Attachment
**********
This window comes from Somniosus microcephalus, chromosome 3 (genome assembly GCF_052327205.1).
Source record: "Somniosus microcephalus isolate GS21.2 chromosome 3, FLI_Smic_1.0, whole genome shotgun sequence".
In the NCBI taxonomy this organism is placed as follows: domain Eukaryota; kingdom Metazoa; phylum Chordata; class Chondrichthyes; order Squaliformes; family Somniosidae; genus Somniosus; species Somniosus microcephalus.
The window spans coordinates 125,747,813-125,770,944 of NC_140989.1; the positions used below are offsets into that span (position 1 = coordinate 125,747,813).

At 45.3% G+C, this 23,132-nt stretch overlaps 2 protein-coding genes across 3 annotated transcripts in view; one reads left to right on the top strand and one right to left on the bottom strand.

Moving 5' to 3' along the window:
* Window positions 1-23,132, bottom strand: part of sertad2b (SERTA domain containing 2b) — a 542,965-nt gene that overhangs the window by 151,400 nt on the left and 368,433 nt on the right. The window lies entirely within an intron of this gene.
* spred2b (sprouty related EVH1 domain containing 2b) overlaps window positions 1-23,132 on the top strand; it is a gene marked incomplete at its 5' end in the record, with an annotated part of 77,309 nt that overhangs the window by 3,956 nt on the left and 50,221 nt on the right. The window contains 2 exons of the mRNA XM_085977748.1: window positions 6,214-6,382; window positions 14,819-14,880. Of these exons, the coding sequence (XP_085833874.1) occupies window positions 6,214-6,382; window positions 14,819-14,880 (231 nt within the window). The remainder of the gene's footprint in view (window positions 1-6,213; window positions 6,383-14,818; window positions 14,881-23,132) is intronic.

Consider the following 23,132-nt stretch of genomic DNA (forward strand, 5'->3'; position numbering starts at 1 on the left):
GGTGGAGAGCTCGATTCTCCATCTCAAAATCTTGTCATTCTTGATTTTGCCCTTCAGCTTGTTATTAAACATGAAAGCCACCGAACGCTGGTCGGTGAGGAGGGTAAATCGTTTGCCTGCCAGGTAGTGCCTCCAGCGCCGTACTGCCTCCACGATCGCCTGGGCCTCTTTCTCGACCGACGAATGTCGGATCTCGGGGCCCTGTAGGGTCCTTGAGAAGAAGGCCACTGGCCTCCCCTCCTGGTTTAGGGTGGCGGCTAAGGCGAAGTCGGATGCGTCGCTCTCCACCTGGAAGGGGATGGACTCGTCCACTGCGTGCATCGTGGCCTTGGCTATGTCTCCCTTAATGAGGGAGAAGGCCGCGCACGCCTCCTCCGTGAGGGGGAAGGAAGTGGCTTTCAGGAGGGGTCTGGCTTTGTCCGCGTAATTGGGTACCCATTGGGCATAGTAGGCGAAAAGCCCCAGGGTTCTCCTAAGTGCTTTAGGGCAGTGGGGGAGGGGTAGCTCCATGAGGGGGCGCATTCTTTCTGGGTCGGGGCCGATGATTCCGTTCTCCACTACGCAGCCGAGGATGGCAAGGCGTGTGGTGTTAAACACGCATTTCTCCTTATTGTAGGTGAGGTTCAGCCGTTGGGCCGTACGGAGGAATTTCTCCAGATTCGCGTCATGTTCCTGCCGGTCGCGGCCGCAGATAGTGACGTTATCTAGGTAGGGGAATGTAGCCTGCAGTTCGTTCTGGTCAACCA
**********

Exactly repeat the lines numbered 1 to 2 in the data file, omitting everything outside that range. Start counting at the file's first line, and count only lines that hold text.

This window comes from Somniosus microcephalus, chromosome 3 (genome assembly GCF_052327205.1).
Source record: "Somniosus microcephalus isolate GS21.2 chromosome 3, FLI_Smic_1.0, whole genome shotgun sequence".